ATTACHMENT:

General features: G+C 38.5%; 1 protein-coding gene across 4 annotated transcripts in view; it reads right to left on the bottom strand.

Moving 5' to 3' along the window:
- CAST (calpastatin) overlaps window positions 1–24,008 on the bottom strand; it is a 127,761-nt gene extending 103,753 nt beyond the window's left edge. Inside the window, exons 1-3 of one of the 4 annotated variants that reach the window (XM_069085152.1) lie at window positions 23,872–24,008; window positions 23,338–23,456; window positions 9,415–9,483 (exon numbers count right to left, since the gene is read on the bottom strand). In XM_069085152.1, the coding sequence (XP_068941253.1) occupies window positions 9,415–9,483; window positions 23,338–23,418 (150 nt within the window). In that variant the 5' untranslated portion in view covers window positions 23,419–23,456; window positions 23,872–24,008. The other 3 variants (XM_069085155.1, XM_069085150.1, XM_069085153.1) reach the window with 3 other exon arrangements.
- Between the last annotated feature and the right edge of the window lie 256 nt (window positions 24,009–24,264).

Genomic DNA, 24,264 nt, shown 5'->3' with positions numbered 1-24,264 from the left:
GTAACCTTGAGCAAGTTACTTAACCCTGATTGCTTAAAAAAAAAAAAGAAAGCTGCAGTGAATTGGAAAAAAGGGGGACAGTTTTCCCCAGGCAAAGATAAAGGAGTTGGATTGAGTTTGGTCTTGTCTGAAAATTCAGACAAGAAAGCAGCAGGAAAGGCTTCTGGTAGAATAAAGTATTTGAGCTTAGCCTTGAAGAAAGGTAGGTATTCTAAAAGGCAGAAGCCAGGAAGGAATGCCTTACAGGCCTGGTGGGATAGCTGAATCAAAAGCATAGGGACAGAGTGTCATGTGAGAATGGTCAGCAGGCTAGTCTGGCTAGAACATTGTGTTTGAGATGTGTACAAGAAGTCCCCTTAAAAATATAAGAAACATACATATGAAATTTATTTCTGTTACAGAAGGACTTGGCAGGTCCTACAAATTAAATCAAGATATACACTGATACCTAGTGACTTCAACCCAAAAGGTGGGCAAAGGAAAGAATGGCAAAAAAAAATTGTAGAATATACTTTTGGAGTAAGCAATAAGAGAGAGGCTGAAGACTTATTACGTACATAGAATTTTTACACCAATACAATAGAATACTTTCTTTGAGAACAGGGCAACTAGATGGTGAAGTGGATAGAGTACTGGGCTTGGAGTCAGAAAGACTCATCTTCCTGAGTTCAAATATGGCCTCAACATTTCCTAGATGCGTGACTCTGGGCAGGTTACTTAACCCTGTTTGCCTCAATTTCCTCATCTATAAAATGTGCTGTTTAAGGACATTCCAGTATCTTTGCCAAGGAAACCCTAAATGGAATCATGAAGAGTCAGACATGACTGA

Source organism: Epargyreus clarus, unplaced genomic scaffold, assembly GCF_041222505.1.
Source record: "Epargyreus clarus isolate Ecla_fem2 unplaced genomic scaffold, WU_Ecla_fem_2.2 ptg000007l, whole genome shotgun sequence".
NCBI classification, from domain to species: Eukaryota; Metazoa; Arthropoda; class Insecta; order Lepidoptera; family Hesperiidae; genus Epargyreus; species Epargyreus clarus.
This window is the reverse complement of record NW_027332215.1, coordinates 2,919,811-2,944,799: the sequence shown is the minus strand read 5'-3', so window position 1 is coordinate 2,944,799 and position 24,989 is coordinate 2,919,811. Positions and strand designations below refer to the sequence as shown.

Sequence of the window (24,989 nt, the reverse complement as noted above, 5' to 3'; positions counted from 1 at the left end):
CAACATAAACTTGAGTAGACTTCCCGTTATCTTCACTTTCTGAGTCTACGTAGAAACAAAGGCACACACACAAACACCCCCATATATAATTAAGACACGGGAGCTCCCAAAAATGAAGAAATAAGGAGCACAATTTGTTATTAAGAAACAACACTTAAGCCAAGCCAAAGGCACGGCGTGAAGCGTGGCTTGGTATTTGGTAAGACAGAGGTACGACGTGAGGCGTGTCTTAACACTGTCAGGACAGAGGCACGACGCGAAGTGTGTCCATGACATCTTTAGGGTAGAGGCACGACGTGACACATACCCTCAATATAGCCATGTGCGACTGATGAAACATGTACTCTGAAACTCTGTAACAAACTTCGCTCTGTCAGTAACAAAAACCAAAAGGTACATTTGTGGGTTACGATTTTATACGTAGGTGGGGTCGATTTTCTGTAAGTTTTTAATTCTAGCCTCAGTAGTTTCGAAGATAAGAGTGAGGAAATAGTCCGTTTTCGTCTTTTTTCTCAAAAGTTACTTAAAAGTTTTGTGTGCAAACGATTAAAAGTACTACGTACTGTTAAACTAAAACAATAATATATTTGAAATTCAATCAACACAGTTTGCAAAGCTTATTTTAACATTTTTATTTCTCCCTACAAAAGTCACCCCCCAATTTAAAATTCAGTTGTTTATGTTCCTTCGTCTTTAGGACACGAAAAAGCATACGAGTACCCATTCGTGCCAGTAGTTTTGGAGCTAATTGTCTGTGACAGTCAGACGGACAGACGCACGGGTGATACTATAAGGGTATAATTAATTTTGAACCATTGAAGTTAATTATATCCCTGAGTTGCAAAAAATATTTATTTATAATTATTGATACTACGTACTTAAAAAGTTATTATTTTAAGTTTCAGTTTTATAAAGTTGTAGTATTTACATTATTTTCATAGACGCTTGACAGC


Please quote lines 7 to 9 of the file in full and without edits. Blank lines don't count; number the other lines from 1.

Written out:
Source organism: Epargyreus clarus, unplaced genomic scaffold, assembly GCF_041222505.1.
Source record: "Epargyreus clarus isolate Ecla_fem2 unplaced genomic scaffold, WU_Ecla_fem_2.2 ptg000007l, whole genome shotgun sequence".
NCBI classification, from domain to species: Eukaryota; Metazoa; Arthropoda; class Insecta; order Lepidoptera; family Hesperiidae; genus Epargyreus; species Epargyreus clarus.